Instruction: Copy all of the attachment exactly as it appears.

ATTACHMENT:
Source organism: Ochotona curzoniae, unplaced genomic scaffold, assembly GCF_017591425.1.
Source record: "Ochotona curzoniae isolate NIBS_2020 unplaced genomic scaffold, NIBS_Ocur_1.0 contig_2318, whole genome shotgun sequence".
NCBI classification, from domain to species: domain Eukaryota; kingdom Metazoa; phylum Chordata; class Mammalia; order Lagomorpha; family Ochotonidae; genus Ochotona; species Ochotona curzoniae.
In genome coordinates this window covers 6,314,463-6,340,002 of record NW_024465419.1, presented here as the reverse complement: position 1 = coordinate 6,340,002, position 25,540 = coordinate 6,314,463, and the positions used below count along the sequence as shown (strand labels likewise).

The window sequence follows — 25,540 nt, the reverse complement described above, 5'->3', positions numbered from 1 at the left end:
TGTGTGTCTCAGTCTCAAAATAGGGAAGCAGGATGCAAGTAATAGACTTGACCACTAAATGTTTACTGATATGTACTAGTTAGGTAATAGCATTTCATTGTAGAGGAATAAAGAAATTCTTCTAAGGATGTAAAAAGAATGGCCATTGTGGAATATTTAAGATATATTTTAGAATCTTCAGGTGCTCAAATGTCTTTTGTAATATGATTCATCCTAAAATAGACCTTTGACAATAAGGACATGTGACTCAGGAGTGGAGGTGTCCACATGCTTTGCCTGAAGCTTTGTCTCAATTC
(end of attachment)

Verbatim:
Source organism: Ochotona curzoniae, unplaced genomic scaffold, assembly GCF_017591425.1.
Source record: "Ochotona curzoniae isolate NIBS_2020 unplaced genomic scaffold, NIBS_Ocur_1.0 contig_2318, whole genome shotgun sequence".
NCBI classification, from domain to species: domain Eukaryota; kingdom Metazoa; phylum Chordata; class Mammalia; order Lagomorpha; family Ochotonidae; genus Ochotona; species Ochotona curzoniae.
In genome coordinates this window covers 6,314,463-6,340,002 of record NW_024465419.1, presented here as the reverse complement: position 1 = coordinate 6,340,002, position 25,540 = coordinate 6,314,463, and the positions used below count along the sequence as shown (strand labels likewise).

The window sequence follows — 25,540 nt, the reverse complement described above, 5'->3', positions numbered from 1 at the left end:
TGTGTGTCTCAGTCTCAAAATAGGGAAGCAGGATGCAAGTAATAGACTTGACCACTAAATGTTTACTGATATGTACTAGTTAGGTAATAGCATTTCATTGTAGAGGAATAAAGAAATTCTTCTAAGGATGTAAAAAGAATGGCCATTGTGGAATATTTAAGATATATTTTAGAATCTTCAGGTGCTCAAATGTCTTTTGTAATATGATTCATCCTAAAATAGACCTTTGACAATAAGGACATGTGACTCAGGAGTGGAGGTGTCCACATGCTTTGCCTGAAGCTTTGTCTCAATTC